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    Age of Discovery Age of Exploitation

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    Peter Lekarev
    Price of Progress (10)
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    Humanity has come a long way. From the invention of the wheel to nanotechnology - humans have constantly strived to solve existing problems. But this coin has two sides, as new problems have arisen from those solutions.

    The Industrial Revolution was a major milestone in humanity's history, which greatly increased the pace of innovation and productivity. However, it was not the first such period. The Age of Discovery brought important changes to the way people lived, worked and built relations – and, of course, not all of the changes were for the best. As seafaring of major European nations was advanced enough to make safe long trips to the Americas, Africa and India, the Old World was exposed to new cultures, new peoples, and, most importantly in historical aspects, to new lands and new ways to make money. Dr. Sundeep Waslekar, the President of Strategic Foresight Group, explains the role of money in shaping the way newly discovered lands and peoples were treated.

    Once the Europeans established their supremacy in the exploration of the world, they then also took the next step, from exploration to conquest. Because in the end, people like Christopher Columbus, Amerigo Vespucci and others, they were adventurous people. They wanted to explore new things, they wanted to discover new things. But their sponsors were the royal families, they wanted returns for the investment they made in these enterprises. And we only know about successful enterprises, we don't know about other enterprises which could have been founded at that time. So the sponsors were very clear regarding what they wanted from the colonies. And it was this which resulted in the conquest of other lands and, eventually colonization.

    In the end it was all about fueling the economies of the European nations. Land and labor were the most important resources at the time. Trade was initially the largest benefit to sponsoring countries – their fleets transferred goods unique to one hemisphere to another. But it wasn’t enough. Instead of improving productivity while constrained to the existing borders of their own countries, it was easier – and cheaper – to colonize new lands. Dr. Waslekar notes the role of slavery in this process.

    They needed more labor. And so they started acquiring labor from Africa and from other developing countries. And that is what led to the concept of slavery. They would simply export African labor as they would export goods and commodities, particularly, for the big farms in North America. So slavery started as an international process, but its origins were in the exploitation on the home ground in the civilized countries.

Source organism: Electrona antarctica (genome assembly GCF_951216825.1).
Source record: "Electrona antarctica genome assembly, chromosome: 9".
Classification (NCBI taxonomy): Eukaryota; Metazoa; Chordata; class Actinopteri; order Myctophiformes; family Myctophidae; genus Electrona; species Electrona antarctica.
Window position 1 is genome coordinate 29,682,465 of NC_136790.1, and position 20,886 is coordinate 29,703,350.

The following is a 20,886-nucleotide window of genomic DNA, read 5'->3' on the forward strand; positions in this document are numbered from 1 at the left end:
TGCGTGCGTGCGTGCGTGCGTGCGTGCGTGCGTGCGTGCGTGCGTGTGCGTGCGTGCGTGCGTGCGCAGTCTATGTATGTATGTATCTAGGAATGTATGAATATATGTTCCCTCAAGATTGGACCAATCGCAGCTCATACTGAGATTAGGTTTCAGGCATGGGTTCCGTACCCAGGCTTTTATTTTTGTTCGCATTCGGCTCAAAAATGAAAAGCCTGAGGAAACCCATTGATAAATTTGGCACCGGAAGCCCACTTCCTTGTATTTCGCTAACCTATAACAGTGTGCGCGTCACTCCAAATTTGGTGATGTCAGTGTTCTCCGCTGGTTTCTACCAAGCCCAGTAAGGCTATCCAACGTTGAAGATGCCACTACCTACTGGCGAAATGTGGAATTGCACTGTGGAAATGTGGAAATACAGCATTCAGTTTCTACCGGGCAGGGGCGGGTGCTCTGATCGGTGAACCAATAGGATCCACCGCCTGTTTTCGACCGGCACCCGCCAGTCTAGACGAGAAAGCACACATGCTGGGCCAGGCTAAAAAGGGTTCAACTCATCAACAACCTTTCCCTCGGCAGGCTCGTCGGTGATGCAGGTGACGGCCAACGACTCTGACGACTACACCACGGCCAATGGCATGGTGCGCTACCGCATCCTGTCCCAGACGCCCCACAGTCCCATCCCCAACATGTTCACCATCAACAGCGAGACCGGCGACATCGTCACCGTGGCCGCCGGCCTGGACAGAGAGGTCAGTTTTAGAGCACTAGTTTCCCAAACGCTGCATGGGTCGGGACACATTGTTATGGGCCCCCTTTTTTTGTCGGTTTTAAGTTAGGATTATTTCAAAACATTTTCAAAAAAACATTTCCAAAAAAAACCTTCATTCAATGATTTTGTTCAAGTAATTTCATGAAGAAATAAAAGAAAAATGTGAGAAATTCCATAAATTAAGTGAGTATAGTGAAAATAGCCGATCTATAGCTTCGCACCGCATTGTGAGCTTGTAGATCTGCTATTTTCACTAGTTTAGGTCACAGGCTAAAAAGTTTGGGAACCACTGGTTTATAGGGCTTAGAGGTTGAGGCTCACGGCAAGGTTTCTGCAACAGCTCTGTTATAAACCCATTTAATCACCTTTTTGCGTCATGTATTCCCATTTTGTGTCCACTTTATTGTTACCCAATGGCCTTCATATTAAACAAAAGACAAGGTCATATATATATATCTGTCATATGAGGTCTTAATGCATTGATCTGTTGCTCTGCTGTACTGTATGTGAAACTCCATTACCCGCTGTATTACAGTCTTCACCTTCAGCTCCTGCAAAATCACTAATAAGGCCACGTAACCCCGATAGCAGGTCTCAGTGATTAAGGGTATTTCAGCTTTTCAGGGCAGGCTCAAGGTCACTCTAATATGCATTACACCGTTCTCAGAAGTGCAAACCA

We would not be living in the world of today had adventurous seafarers not discovered then-distant lands. But we also have to admit that the wide-scale exploitation of these lands helped the western society reach technological and industrial heights. And while slavery was finally abolished – at least officially, it still rears its ugly head, albeit in a different form.

    Dr. Sorcha MacLeod, lecturer at the University of Sheffield: Any sort of endangered work or slavery, or forced labour is prohibited under international law. When we think about slavery, we recall an old-fashioned idea, we think of the Atlantic slave trade during the colonial era. But what is happening in the 21st century is a new form of slavery where people are endangered, they are debt-bound, it involves people trafficking sometimes. And it is a completely different type of slavery, but just as insidious as the colonial era slavery.

    Human nature is as daring and adventurous as it is dark and greedy. It is up to us, society, and a collection of individuals, to admit and work on the mistakes of the past and not indulge in them in the future.

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    Price of Progress (10)

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    Tags:
    colonialism, exploitation, slavery, University of Sheffield, Sorcha MacLeod, Sundeep Waslekar, Europe, Africa, North America
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